Budget cuts to the Kansas Water Office should not result in any layoffs but could delay some reservoir maintenance projects, the head of the office said this week.
Tracy Streeter, the office’s director since 2004, said he’s still examining the allotments that Gov. Sam Brownback announced last week. But he doesn’t expect his relatively small state agency to lose any staff.
“It will not affect personnel,” Streeter said. “Because the state general fund (appropriation) was reduced, we’ll use other funds to fill the gap temporarily.”
The cuts to the water office were part of more than $80 million in reductions Brownback made after the Legislature passed a budget that did not balance.
At $250,000, the water office cut was small compared to others. But for an agency with a total budget of about $1.15 million, it was proportionately the largest, at close to 22 percent.
Streeter said he had some warning the cut was coming. The water office will absorb the cut in part by using reserve money from a “water marketing fund” that increases during dry years as municipalities and private companies tap the reservoirs the office helps maintain.
The amount of precipitation this year will determine the health of the reserve fund and whether the budget cuts force Streeter’s office to take other actions.
“We might have to delay a stream bank project or two as a result of this, I don’t know yet,” Streeter said. “Right now I’m not counting on that even. We’ll probably take more of a wait-and-see (approach) and see how our water revenue performs this year.”
Streeter said he’s preparing for the reduction in state funding to be for only one year. He said it doesn’t indicate any shifting of priorities for Brownback, who has made enacting a 50-year water plan central to his tenure as governor.
But Rep. Tom Sloan, a Republican from Lawrence who has been one of the Legislature’s strongest voices on water issues, said the cut shouldn’t be interpreted any other way.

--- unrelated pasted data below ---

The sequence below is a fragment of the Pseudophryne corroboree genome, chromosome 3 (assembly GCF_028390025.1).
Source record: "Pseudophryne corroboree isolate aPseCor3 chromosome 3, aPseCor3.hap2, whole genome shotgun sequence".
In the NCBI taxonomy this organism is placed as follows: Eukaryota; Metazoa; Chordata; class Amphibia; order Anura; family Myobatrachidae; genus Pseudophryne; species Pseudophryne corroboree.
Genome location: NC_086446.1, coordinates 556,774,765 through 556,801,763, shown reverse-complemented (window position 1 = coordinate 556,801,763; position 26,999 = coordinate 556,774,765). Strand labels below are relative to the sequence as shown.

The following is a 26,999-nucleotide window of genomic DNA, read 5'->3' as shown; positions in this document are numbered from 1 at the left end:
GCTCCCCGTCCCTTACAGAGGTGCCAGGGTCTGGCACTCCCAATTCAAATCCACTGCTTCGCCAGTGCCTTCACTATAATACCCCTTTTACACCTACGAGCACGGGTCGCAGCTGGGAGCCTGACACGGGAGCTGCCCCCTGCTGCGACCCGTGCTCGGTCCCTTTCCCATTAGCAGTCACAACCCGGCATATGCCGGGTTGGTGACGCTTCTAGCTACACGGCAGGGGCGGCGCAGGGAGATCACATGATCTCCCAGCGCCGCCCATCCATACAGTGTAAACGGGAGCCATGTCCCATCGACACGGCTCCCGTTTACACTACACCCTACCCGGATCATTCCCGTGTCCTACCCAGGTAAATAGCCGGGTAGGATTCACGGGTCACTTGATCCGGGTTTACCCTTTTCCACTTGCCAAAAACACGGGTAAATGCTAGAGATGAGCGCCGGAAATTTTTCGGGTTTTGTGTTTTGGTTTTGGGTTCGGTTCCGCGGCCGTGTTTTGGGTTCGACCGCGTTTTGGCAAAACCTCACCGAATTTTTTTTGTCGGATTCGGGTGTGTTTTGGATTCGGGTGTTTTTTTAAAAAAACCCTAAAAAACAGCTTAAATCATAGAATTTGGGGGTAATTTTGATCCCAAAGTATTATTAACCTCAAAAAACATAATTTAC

“You just can’t say water is a priority and not fund it,” Sloan said.
Sloan acknowledged that the governor has formed a Blue Ribbon Task Force to look at ways to fund the state’s water projects but said the state has failed to fund its share of reservoir maintenance projects for years.
The stream bank stabilization projects that may be delayed prevent erosion that sends sediment flowing through rivers and into the reservoirs, lessening the amount of water they can hold.
Capacity can only be restored through dredging projects, like one that just started at John Redmond Reservoir, which are far more expensive than the stream bank projects.
Sloan said that the eastern half of the state, which is home to most of the state’s reservoirs, has seen significant rain so far this year, which will lead to more erosion and sedimentation.
Delays to stream bank stabilization in order to balance the budget short-term would be “penny-wise and pound-foolish,” he said, but that’s the approach Brownback and Republican legislative leaders have taken as the state faces continuing revenue shortfalls following income tax cuts signed in 2012.
“It’s the Band-Aid approach,” Sloan said. “We’re no longer looking down the road saying ‘What is it that the state should be doing? What is it that sustains us as a state long-term?’”